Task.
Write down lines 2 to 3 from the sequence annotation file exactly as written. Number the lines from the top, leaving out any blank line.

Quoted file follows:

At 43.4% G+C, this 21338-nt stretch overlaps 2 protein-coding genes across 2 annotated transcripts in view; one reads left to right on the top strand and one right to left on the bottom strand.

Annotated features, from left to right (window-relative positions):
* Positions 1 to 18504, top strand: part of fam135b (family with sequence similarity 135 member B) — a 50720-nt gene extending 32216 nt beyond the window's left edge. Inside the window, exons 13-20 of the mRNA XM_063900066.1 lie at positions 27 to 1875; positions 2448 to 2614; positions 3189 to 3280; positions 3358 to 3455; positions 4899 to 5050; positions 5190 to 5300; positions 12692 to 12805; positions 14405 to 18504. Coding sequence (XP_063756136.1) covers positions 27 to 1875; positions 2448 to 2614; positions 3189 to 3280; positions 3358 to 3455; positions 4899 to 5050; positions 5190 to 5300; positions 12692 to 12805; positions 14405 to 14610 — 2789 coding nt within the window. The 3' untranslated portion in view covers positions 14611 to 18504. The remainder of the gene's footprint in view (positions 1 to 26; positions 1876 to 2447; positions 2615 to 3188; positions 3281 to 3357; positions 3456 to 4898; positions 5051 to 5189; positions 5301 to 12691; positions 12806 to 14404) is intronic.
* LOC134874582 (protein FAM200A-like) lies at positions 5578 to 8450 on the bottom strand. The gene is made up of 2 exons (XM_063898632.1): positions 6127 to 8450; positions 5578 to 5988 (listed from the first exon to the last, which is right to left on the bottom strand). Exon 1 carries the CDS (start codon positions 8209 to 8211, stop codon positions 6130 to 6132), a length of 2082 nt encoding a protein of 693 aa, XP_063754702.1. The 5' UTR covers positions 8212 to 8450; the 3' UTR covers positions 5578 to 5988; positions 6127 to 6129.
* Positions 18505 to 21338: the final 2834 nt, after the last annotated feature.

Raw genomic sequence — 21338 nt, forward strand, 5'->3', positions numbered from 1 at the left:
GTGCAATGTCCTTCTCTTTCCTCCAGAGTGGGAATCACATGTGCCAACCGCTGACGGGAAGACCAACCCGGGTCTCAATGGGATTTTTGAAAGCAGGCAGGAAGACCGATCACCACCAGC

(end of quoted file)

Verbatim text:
Annotated features, from left to right (window-relative positions):
* Positions 1 to 18504, top strand: part of fam135b (family with sequence similarity 135 member B) — a 50720-nt gene extending 32216 nt beyond the window's left edge. Inside the window, exons 13-20 of the mRNA XM_063900066.1 lie at positions 27 to 1875; positions 2448 to 2614; positions 3189 to 3280; positions 3358 to 3455; positions 4899 to 5050; positions 5190 to 5300; positions 12692 to 12805; positions 14405 to 18504. Coding sequence (XP_063756136.1) covers positions 27 to 1875; positions 2448 to 2614; positions 3189 to 3280; positions 3358 to 3455; positions 4899 to 5050; positions 5190 to 5300; positions 12692 to 12805; positions 14405 to 14610 — 2789 coding nt within the window. The 3' untranslated portion in view covers positions 14611 to 18504. The remainder of the gene's footprint in view (positions 1 to 26; positions 1876 to 2447; positions 2615 to 3188; positions 3281 to 3357; positions 3456 to 4898; positions 5051 to 5189; positions 5301 to 12691; positions 12806 to 14404) is intronic.